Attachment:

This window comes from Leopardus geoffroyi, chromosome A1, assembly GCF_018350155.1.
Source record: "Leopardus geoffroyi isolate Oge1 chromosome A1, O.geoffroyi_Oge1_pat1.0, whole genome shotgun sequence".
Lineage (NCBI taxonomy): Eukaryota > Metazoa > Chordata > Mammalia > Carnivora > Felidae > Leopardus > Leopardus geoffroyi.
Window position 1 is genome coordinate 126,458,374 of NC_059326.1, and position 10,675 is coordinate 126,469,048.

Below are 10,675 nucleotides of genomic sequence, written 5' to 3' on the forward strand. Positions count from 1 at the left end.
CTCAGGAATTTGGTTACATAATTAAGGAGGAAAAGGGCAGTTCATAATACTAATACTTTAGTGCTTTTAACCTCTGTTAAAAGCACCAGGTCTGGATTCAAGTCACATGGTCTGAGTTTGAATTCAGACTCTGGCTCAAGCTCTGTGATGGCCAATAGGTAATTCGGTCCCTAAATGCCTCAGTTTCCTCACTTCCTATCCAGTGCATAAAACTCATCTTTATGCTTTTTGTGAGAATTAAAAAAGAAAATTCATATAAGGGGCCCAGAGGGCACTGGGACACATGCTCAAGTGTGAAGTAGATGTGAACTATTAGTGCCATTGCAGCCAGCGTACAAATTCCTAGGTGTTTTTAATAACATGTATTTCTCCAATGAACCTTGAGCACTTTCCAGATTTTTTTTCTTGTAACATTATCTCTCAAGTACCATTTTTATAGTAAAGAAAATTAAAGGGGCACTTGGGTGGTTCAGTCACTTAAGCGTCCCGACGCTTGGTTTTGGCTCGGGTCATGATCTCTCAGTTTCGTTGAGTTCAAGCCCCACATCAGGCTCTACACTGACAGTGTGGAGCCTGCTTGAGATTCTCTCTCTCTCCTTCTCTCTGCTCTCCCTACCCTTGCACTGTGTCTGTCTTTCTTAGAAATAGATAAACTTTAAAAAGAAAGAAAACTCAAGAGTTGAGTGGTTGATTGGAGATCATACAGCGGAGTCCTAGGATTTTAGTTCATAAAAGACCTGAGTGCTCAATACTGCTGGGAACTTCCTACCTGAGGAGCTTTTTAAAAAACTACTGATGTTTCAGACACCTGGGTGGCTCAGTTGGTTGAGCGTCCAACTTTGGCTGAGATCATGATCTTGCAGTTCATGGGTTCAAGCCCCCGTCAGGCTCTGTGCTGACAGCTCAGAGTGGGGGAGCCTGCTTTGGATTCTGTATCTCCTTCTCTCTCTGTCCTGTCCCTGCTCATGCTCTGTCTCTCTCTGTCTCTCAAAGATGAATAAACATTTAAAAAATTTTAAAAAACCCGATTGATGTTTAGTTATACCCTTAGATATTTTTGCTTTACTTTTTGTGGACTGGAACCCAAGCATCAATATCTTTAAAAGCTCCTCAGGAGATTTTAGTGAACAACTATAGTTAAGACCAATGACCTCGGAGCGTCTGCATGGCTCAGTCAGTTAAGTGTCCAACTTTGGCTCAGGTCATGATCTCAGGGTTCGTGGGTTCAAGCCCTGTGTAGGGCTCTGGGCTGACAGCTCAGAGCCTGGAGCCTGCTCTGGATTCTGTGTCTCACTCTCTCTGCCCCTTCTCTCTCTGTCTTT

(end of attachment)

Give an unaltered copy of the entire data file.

This window comes from Leopardus geoffroyi, chromosome A1, assembly GCF_018350155.1.
Source record: "Leopardus geoffroyi isolate Oge1 chromosome A1, O.geoffroyi_Oge1_pat1.0, whole genome shotgun sequence".
Lineage (NCBI taxonomy): Eukaryota > Metazoa > Chordata > Mammalia > Carnivora > Felidae > Leopardus > Leopardus geoffroyi.
Window position 1 is genome coordinate 126,458,374 of NC_059326.1, and position 10,675 is coordinate 126,469,048.

Below are 10,675 nucleotides of genomic sequence, written 5' to 3' on the forward strand. Positions count from 1 at the left end.
CTCAGGAATTTGGTTACATAATTAAGGAGGAAAAGGGCAGTTCATAATACTAATACTTTAGTGCTTTTAACCTCTGTTAAAAGCACCAGGTCTGGATTCAAGTCACATGGTCTGAGTTTGAATTCAGACTCTGGCTCAAGCTCTGTGATGGCCAATAGGTAATTCGGTCCCTAAATGCCTCAGTTTCCTCACTTCCTATCCAGTGCATAAAACTCATCTTTATGCTTTTTGTGAGAATTAAAAAAGAAAATTCATATAAGGGGCCCAGAGGGCACTGGGACACATGCTCAAGTGTGAAGTAGATGTGAACTATTAGTGCCATTGCAGCCAGCGTACAAATTCCTAGGTGTTTTTAATAACATGTATTTCTCCAATGAACCTTGAGCACTTTCCAGATTTTTTTTCTTGTAACATTATCTCTCAAGTACCATTTTTATAGTAAAGAAAATTAAAGGGGCACTTGGGTGGTTCAGTCACTTAAGCGTCCCGACGCTTGGTTTTGGCTCGGGTCATGATCTCTCAGTTTCGTTGAGTTCAAGCCCCACATCAGGCTCTACACTGACAGTGTGGAGCCTGCTTGAGATTCTCTCTCTCTCCTTCTCTCTGCTCTCCCTACCCTTGCACTGTGTCTGTCTTTCTTAGAAATAGATAAACTTTAAAAAGAAAGAAAACTCAAGAGTTGAGTGGTTGATTGGAGATCATACAGCGGAGTCCTAGGATTTTAGTTCATAAAAGACCTGAGTGCTCAATACTGCTGGGAACTTCCTACCTGAGGAGCTTTTTAAAAAACTACTGATGTTTCAGACACCTGGGTGGCTCAGTTGGTTGAGCGTCCAACTTTGGCTGAGATCATGATCTTGCAGTTCATGGGTTCAAGCCCCCGTCAGGCTCTGTGCTGACAGCTCAGAGTGGGGGAGCCTGCTTTGGATTCTGTATCTCCTTCTCTCTCTGTCCTGTCCCTGCTCATGCTCTGTCTCTCTCTGTCTCTCAAAGATGAATAAACATTTAAAAAATTTTAAAAAACCCGATTGATGTTTAGTTATACCCTTAGATATTTTTGCTTTACTTTTTGTGGACTGGAACCCAAGCATCAATATCTTTAAAAGCTCCTCAGGAGATTTTAGTGAACAACTATAGTTAAGACCAATGACCTCGGAGCGTCTGCATGGCTCAGTCAGTTAAGTGTCCAACTTTGGCTCAGGTCATGATCTCAGGGTTCGTGGGTTCAAGCCCTGTGTAGGGCTCTGGGCTGACAGCTCAGAGCCTGGAGCCTGCTCTGGATTCTGTGTCTCACTCTCTCTGCCCCTTCTCTCTCTGTCTTT